Obesity (adiposity) is a condition in which people are visibly overweight and have well-developed adipose tissue. Metabolic illnesses are rarely the cause. Obesity is defined as a BMI (Body-Mass-Index) above 30. Being overweight or obese is defined as an increase in body weight as a result of an excess accumulation of adipose tissue in the body.
Classification of Obesity
The classification of obesity is done using the Body-Mass-Index (BMI).
Being overweight or obese is categorised on the basis of the BMI as follows:
19 - 24.9
25 - 29.9
First degree of obesity
30 - 34.9
Second degree of obesity
35 - 39.9
Third degree of obesity
Another helpful method for classifying obesity is the size of the waist circumference. According to the WHO there is an increased risk if the size of the waist circumference is over 94 cm in men and over 80cm in women. The risk increases substantially if the waist circumference is over 102 cm in men and 88cm in women.
If the quotient of the waist-hip-ratio (WHR) is over 1.0 on men and 0.85 on women it is referred to as abdominal obesity (fat concentrated in the waist and hip region also known as "apple type" obesity.).
How common is obesity?
Every second adult in Germany is overweight (BMI = 25-30) and every fifth to sixth is obese (BMI > 30). The tendency is increasing. It is estimated that 15% of school children are already obese (BMI > 30). Obesity is more common in women than in men.
Reasons for obesity
1. Genetic factors
Genetic factors often play an essential role for the development of obesity (60 - 80%). The hereditary disposition can cause for example an increased dietary intake, a decreased basal metabolic rate or preferred energy storage in the form of fat. This predisposition combined with an excess of calories caused by an unhealthy diet and a lack of exercise leads to obesity.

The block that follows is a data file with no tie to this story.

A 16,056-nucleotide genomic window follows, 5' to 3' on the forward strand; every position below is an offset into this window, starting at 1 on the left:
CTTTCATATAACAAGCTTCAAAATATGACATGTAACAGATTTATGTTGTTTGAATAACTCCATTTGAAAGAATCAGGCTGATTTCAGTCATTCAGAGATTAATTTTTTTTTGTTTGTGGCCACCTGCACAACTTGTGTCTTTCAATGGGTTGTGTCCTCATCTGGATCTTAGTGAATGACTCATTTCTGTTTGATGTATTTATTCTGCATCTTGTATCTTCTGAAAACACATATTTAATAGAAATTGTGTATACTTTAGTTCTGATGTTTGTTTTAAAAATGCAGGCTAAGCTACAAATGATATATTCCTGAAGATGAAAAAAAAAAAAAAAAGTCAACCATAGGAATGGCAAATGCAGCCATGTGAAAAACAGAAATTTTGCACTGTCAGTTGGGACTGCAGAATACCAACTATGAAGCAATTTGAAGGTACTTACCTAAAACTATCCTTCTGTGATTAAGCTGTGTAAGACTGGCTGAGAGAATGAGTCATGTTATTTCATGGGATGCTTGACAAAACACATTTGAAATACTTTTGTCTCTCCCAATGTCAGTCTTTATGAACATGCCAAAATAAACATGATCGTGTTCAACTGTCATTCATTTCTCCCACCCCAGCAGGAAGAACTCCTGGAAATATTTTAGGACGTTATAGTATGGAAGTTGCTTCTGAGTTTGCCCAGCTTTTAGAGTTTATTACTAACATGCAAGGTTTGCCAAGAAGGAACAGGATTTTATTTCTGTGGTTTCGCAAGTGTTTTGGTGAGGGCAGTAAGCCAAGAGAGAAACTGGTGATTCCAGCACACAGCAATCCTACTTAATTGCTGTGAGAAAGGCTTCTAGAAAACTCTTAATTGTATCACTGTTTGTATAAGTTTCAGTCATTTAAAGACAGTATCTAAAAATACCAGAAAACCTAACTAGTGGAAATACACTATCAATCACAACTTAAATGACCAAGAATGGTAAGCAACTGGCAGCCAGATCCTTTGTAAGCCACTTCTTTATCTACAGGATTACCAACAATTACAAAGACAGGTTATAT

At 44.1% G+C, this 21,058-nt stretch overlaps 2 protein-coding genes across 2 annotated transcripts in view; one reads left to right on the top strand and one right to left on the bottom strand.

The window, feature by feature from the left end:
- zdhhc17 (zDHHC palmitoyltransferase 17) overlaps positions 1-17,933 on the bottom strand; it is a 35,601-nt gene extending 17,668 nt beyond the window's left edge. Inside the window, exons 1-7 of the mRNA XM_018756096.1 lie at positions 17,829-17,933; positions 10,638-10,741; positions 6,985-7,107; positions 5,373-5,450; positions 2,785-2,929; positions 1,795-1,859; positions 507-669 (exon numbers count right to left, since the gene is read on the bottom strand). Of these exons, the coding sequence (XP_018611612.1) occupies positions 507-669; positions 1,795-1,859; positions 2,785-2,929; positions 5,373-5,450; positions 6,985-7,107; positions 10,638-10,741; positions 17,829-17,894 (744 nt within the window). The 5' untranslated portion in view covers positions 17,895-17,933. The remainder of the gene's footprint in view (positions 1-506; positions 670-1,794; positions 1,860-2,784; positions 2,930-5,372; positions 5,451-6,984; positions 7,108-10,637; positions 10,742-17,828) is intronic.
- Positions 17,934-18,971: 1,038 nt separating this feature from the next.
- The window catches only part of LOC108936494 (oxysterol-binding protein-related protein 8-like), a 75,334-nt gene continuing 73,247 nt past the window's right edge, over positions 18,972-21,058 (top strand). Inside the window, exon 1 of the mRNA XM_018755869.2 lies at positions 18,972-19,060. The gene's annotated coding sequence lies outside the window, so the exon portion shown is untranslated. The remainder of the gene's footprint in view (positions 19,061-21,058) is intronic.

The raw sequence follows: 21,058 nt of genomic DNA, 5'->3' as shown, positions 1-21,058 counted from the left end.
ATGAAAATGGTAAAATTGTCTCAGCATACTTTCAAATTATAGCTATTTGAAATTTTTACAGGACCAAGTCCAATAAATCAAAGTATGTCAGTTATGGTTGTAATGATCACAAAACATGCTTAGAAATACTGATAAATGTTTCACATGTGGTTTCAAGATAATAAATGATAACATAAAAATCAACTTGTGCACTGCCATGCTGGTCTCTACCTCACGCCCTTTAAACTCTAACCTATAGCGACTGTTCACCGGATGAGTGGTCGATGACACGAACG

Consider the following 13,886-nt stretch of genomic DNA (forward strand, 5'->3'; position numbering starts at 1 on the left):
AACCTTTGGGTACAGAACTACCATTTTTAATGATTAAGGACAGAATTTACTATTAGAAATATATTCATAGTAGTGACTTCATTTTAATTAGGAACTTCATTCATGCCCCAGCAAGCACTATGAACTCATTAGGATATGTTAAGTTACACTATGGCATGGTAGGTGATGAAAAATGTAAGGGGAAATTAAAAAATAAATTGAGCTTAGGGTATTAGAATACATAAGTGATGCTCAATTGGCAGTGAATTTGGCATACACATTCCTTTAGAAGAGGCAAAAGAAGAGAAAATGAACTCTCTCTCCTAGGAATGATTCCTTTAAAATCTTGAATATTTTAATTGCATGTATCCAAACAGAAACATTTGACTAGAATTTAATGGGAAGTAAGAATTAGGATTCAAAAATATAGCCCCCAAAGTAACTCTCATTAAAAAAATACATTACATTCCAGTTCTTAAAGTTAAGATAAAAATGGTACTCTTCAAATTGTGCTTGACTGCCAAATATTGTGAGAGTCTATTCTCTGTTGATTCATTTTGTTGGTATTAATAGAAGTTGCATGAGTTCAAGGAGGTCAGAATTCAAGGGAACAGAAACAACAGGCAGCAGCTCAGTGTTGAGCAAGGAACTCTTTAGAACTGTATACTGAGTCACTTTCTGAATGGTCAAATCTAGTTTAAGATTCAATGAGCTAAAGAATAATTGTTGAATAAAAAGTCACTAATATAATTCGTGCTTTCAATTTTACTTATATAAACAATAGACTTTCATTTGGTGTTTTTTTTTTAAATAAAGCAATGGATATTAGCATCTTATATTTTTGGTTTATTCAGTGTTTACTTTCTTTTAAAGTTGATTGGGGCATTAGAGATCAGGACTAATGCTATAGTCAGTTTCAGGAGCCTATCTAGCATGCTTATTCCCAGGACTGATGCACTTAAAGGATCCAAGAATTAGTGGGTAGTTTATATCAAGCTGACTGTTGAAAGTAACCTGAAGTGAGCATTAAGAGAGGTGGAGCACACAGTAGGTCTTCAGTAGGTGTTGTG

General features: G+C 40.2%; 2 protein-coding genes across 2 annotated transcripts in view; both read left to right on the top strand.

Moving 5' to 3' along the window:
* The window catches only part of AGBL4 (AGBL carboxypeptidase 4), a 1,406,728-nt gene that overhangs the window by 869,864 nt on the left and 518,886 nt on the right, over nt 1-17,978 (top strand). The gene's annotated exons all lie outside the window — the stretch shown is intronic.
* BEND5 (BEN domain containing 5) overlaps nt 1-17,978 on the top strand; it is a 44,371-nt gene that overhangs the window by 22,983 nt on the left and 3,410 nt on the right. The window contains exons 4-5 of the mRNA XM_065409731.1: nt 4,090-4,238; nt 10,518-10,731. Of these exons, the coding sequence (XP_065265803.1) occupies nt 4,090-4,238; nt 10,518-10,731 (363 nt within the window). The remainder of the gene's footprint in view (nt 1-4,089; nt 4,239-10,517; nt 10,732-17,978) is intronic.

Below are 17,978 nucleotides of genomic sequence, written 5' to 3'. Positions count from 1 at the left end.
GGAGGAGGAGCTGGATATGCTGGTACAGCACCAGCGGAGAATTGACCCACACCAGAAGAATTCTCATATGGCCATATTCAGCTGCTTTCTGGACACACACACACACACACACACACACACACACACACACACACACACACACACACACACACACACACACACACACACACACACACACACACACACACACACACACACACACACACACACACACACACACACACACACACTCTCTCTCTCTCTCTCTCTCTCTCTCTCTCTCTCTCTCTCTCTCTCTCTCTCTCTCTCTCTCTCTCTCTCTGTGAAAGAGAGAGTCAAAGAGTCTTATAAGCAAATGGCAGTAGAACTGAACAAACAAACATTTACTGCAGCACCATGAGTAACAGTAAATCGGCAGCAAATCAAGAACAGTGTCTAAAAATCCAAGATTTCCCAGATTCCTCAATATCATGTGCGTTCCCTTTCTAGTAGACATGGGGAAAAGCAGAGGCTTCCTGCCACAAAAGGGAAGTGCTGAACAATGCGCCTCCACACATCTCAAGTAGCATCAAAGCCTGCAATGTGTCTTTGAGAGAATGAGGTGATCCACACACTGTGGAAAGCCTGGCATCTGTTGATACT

2. Environmental factors
The ability to store energy (fat) in times of limited food resources, which is more or less during most of evolution, was a selection advantage which is how it became genetically fixed. It is only nowadays, with an almost unlimited supply of foods in certain parts of the world, that the very same genes are proving to be unfavourable for health and survival.
3. Psychological reasons
A variety of mental health problems can lead to obesity especially incorrect eating habits such as binge-eating or depression which usually involve an excessive diet rich in calories ("eating for comfort", "comfort food").
4. Regulating meals
In previous times it was seldom to have such an excessive and available supply of food. Energy reserves (fat storage) were absolutely vital for the body in times of food shortages.
Limiting food intake because of being full does not serve the purpose of blocking further energy intake but rather of optimising it. A time limit for the consumption of food is important in order to give the body time to digest and absorb the nutrient components.
Satiation (the feeling of being full) is facilitated by a complex interaction between the gastrointestinal tract and the central nervous system. The energy intake of very "energy dense", fatty food substances is higher than the energy intake of more voluminous but overall lower energy foods (carbohydrates, proteins and particularly dietary fibre) in the same period of time. The fundamental regulatory mechanism can easily be disrupted by the mind or any other sensory influences. The sensual delight in eating easily overrides the hunger/satiety signals. If the food is tasty you will eat it, regardless of whether you are full or not. The temptation to eat more can therefore easily lead to an excessive and unnecessary intake of energy.
The necessity for the treatment of obesity
According to the guidelines of the "Deutsche Adipositas Gesellschaft" (a German Obesity Society) it is necessary to get treatment if the BMI is more than 30. The treatment involves changing eating habits, a new diet, increasing physical activity and developing a strategy to deal with conflicts and problems. If a person is overweight (BMI 25-29.9) it is necessary to get treatment if weight associated symptoms (dyspnoea, joint pain etc.) and/or other consequential illnesses emerge and/or if the person is suffering from psychosocial/ psychological distress. If there are no accompanying complications it is recommended to at least maintain the weight or to consistently reduce it.